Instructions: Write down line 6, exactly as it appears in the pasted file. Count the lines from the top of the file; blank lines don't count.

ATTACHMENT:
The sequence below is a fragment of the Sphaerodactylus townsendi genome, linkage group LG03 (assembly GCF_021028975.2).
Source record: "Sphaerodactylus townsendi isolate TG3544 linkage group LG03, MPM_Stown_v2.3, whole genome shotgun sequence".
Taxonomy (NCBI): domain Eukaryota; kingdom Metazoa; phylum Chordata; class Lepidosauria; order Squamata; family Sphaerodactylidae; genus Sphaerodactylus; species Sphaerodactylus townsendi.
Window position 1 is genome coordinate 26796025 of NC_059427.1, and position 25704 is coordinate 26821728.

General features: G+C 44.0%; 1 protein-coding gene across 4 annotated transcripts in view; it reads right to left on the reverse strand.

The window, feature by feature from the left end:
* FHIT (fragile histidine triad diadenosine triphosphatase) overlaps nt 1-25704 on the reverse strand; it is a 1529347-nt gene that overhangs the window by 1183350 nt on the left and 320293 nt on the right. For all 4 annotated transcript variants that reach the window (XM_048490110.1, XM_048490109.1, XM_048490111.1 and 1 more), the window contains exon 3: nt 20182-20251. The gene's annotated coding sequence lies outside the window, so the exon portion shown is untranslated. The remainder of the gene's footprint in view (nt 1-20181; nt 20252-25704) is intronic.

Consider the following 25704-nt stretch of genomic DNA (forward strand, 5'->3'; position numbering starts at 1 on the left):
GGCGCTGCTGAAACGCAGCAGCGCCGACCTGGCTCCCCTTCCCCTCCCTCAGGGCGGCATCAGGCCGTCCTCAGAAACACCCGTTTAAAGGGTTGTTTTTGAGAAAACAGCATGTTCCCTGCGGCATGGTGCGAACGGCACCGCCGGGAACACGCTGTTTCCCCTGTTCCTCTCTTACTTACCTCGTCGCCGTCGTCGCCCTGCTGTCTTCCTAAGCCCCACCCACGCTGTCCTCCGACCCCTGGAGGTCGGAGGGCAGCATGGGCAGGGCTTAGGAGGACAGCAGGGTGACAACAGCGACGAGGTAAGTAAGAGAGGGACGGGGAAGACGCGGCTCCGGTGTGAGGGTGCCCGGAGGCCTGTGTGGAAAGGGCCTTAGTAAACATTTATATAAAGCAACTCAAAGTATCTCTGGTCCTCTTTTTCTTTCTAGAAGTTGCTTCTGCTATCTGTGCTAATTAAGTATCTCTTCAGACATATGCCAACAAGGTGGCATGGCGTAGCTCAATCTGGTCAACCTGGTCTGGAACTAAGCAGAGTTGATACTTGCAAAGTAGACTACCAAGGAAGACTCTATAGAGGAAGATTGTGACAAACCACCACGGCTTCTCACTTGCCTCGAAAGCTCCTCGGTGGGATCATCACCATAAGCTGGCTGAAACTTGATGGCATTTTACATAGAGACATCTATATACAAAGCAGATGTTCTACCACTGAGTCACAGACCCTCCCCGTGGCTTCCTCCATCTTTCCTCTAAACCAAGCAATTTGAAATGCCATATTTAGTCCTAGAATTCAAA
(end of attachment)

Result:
The window, feature by feature from the left end: